The Peterson family have taken on board the urban tendencies discussed by Bovill. A visit proposed by Harriet to visit a local pregnant women left destitute by her husband is declined by the two Peterson daughters, 'They were very sorry; but they had so much to do to get their dresses in readiness for the ball on Thursday; having besides so many engagements: it was quite out of the question.' (Le Noir, 1804, v1 63) The contrast demonstrated by the dutiful Harriet and the frivolous daughters of the Petersons is striking, and there to emphasise that the effects of a move away from traditional rural pursuits will be to the detriment of good Christian duties. A picture of someone as in need as a pregnant women, herself and her children both hungry, presents a distressing picture, especially when the reader sees that the daughters are immune to her plight, placing their own needs first. The author by using this example is asking us to judge the values of these girls quite harshly, and the reader will undoubtedly do so when faced with the contrasting goodness of Harriet and Sophia.

The late eighteenth and early nineteenth century was the age of the great estate, as talked about by Mingay in English Landed Society of the Eighteenth Century. It was the eighteenth century that saw the last of the old society. Hierarchical structures in the nineteenth century would be attacked by 'the forces of industrialism, and democracy' and the 'new urbanized, machine dominated, class structure.' (Mingay, 1964, 14) In these two novels the old society is still very much in place. Throughout the novel the Peterson family live in fear of the death of the Lord of the Manor, and what the consequences of his successor will be. Sophia tells us that 'they would have reason to regret their loss: they have all been growing rich, for many years, upon the same rents, established for a century, while the price of their produce has doubled.' (Le Noir, 1804, v1 85) They have also had the wood and all the game entirely at their disposal. It is interesting that Le Noir chooses to convey the point of view of the Lord of the Manor here, and does not choose to make the Petersons victims of a greedy and unfeeling landlord. Instead she concentrates on how the Petersons are taking advantage of their landlord, and benefiting from the carelessness of their master.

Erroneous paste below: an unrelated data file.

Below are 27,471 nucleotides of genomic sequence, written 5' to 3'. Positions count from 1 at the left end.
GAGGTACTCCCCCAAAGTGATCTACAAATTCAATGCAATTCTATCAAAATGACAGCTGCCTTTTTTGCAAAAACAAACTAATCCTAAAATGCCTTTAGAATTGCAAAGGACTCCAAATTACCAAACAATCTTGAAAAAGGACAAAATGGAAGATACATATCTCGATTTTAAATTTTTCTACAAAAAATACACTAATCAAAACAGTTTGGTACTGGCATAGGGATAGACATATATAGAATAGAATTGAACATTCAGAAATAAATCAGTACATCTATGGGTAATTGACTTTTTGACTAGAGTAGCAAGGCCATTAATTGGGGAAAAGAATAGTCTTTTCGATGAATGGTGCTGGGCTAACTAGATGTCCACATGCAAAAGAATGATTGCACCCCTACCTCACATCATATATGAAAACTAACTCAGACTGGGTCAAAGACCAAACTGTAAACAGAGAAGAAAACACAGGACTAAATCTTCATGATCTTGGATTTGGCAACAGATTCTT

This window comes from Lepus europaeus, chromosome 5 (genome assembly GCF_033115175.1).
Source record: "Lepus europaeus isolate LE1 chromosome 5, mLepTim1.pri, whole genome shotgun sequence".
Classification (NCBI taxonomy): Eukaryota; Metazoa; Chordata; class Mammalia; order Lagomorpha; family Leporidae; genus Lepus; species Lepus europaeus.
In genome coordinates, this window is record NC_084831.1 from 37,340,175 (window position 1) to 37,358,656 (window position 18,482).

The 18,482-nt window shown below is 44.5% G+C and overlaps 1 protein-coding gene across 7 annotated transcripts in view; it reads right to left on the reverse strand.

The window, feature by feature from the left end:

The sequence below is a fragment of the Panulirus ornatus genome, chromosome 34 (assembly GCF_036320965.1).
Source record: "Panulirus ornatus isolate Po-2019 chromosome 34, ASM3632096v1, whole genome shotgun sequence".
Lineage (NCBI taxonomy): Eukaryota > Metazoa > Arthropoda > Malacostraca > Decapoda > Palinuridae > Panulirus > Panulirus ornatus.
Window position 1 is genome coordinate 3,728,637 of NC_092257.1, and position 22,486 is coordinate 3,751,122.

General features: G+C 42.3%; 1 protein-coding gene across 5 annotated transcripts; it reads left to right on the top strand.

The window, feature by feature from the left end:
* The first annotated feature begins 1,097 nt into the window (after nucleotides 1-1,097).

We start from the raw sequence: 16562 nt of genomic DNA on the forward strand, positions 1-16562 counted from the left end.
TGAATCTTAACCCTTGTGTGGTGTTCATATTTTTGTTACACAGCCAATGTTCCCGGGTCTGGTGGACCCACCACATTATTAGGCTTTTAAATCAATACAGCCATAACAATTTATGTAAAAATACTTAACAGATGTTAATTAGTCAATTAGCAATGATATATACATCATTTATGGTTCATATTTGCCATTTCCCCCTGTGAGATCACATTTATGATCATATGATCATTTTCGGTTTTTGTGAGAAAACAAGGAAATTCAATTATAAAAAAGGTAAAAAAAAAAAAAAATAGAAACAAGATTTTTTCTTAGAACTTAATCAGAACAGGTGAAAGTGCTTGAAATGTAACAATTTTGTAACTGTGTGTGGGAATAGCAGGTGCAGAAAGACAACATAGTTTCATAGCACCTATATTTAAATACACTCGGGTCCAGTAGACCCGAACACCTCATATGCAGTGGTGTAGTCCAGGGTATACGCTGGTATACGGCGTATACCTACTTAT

The fact that the great house is empty is a detail mentioned by Sophia early on in the novel, as she describes the village and its surroundings, she says that ' . . . nobody but servants (are) at the great house. The owner is a bachelor and hardly ever resides there.' (Le Noir, 1804, v1 9) By leaving the mansion house empty the reader is given an accurate reflection of the times. 'A great urban population was being created.' (Bovill, 1963, 62) Many country squires left their estates for long periods to spend their wealth in London. It would seem that this squire's punishment for neglecting his tenants is his loss of rents, and being taken advantage of by the tenants. The reader cannot condemn the Petersons for their actions, they have only benefited from the neglect of their landlord, and have not done anything actively wrong.

When looking by contrast at the Baron in Clara De Montfier we see the rewards he reaps by managing his estate in a fair and caring way. We are told at the beginning of the novel of the many measures he took to bring success to the neglected village of Montfier. The Baron was dedicated to "forming plans for the improvements of his lands, and the well-being of his tenants and dependants." (Le Noir, 1808, v1 4) The narrator goes on to say how his hard work has seen Montfier restored to a picturesque and idyllic farming village, self-sufficient in its produce. The Baron sees his position as one of duty, and as a result is respected and liked by all his tenants. We see him taking personal interest in all of his villagers. Early on in the novel we are told how he socialises with his tenants: "He would sometimes join the rustic assembly; bring his children and his violin; and spend a couple of hours, sometimes in instructing, sometimes in exhilarating its delighted members." (Le Noir, 1808, v1 22) He cares about those less privileged, and is always willing to help those in need.